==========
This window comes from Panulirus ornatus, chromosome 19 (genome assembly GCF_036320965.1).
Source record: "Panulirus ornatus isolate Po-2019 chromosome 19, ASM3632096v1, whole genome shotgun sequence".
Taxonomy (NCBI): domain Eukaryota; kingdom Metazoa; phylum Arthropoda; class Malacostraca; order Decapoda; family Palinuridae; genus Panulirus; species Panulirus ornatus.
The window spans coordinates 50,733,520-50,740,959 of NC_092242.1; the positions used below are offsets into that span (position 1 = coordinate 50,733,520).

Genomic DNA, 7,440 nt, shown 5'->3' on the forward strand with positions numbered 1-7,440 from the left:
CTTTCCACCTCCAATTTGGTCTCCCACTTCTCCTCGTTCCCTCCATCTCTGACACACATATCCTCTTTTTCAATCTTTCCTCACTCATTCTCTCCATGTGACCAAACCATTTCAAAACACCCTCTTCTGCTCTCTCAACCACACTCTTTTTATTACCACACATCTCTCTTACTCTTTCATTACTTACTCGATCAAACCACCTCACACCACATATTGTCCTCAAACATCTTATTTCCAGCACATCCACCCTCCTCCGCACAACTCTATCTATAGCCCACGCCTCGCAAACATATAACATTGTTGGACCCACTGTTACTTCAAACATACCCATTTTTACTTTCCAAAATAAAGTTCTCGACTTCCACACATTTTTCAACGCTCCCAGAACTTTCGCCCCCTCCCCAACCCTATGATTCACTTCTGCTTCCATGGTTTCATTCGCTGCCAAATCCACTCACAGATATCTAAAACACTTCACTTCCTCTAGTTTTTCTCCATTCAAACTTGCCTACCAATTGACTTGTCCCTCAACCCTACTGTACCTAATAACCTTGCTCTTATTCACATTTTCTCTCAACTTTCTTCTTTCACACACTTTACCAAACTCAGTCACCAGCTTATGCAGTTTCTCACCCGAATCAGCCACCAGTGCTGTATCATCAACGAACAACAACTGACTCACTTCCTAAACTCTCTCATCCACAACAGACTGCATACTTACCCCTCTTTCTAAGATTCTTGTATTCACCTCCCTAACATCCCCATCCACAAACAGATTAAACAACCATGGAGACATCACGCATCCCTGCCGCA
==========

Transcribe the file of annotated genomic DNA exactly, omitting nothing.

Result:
This window comes from Panulirus ornatus, chromosome 19 (genome assembly GCF_036320965.1).
Source record: "Panulirus ornatus isolate Po-2019 chromosome 19, ASM3632096v1, whole genome shotgun sequence".
Taxonomy (NCBI): domain Eukaryota; kingdom Metazoa; phylum Arthropoda; class Malacostraca; order Decapoda; family Palinuridae; genus Panulirus; species Panulirus ornatus.
The window spans coordinates 50,733,520-50,740,959 of NC_092242.1; the positions used below are offsets into that span (position 1 = coordinate 50,733,520).

Genomic DNA, 7,440 nt, shown 5'->3' on the forward strand with positions numbered 1-7,440 from the left:
CTTTCCACCTCCAATTTGGTCTCCCACTTCTCCTCGTTCCCTCCATCTCTGACACACATATCCTCTTTTTCAATCTTTCCTCACTCATTCTCTCCATGTGACCAAACCATTTCAAAACACCCTCTTCTGCTCTCTCAACCACACTCTTTTTATTACCACACATCTCTCTTACTCTTTCATTACTTACTCGATCAAACCACCTCACACCACATATTGTCCTCAAACATCTTATTTCCAGCACATCCACCCTCCTCCGCACAACTCTATCTATAGCCCACGCCTCGCAAACATATAACATTGTTGGACCCACTGTTACTTCAAACATACCCATTTTTACTTTCCAAAATAAAGTTCTCGACTTCCACACATTTTTCAACGCTCCCAGAACTTTCGCCCCCTCCCCAACCCTATGATTCACTTCTGCTTCCATGGTTTCATTCGCTGCCAAATCCACTCACAGATATCTAAAACACTTCACTTCCTCTAGTTTTTCTCCATTCAAACTTGCCTACCAATTGACTTGTCCCTCAACCCTACTGTACCTAATAACCTTGCTCTTATTCACATTTTCTCTCAACTTTCTTCTTTCACACACTTTACCAAACTCAGTCACCAGCTTATGCAGTTTCTCACCCGAATCAGCCACCAGTGCTGTATCATCAACGAACAACAACTGACTCACTTCCTAAACTCTCTCATCCACAACAGACTGCATACTTACCCCTCTTTCTAAGATTCTTGTATTCACCTCCCTAACATCCCCATCCACAAACAGATTAAACAACCATGGAGACATCACGCATCCCTGCCGCA